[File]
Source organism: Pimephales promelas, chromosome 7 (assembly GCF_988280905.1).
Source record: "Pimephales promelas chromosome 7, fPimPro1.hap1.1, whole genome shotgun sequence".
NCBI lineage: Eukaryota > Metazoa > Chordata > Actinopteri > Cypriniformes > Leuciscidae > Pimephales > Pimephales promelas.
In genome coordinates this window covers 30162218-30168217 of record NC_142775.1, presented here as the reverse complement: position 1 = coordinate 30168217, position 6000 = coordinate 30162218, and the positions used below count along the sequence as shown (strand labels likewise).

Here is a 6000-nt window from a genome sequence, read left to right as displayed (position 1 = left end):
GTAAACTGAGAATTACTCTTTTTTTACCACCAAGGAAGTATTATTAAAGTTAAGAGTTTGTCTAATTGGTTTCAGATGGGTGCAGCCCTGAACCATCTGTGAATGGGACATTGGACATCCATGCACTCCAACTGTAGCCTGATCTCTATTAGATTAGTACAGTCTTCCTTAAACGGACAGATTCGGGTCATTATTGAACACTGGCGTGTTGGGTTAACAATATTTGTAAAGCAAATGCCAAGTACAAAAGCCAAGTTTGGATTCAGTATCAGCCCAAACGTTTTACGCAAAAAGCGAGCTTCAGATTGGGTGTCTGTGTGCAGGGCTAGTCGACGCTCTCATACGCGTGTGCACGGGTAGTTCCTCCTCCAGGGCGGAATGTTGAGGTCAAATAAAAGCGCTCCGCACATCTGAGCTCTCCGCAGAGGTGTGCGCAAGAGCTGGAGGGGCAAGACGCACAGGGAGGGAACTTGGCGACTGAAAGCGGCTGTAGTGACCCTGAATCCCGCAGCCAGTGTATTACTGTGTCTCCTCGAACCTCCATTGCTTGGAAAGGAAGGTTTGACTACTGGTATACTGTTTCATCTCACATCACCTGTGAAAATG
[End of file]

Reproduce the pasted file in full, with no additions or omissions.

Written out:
Source organism: Pimephales promelas, chromosome 7 (assembly GCF_988280905.1).
Source record: "Pimephales promelas chromosome 7, fPimPro1.hap1.1, whole genome shotgun sequence".
NCBI lineage: Eukaryota > Metazoa > Chordata > Actinopteri > Cypriniformes > Leuciscidae > Pimephales > Pimephales promelas.
In genome coordinates this window covers 30162218-30168217 of record NC_142775.1, presented here as the reverse complement: position 1 = coordinate 30168217, position 6000 = coordinate 30162218, and the positions used below count along the sequence as shown (strand labels likewise).

Here is a 6000-nt window from a genome sequence, read left to right as displayed (position 1 = left end):
GTAAACTGAGAATTACTCTTTTTTTACCACCAAGGAAGTATTATTAAAGTTAAGAGTTTGTCTAATTGGTTTCAGATGGGTGCAGCCCTGAACCATCTGTGAATGGGACATTGGACATCCATGCACTCCAACTGTAGCCTGATCTCTATTAGATTAGTACAGTCTTCCTTAAACGGACAGATTCGGGTCATTATTGAACACTGGCGTGTTGGGTTAACAATATTTGTAAAGCAAATGCCAAGTACAAAAGCCAAGTTTGGATTCAGTATCAGCCCAAACGTTTTACGCAAAAAGCGAGCTTCAGATTGGGTGTCTGTGTGCAGGGCTAGTCGACGCTCTCATACGCGTGTGCACGGGTAGTTCCTCCTCCAGGGCGGAATGTTGAGGTCAAATAAAAGCGCTCCGCACATCTGAGCTCTCCGCAGAGGTGTGCGCAAGAGCTGGAGGGGCAAGACGCACAGGGAGGGAACTTGGCGACTGAAAGCGGCTGTAGTGACCCTGAATCCCGCAGCCAGTGTATTACTGTGTCTCCTCGAACCTCCATTGCTTGGAAAGGAAGGTTTGACTACTGGTATACTGTTTCATCTCACATCACCTGTGAAAATG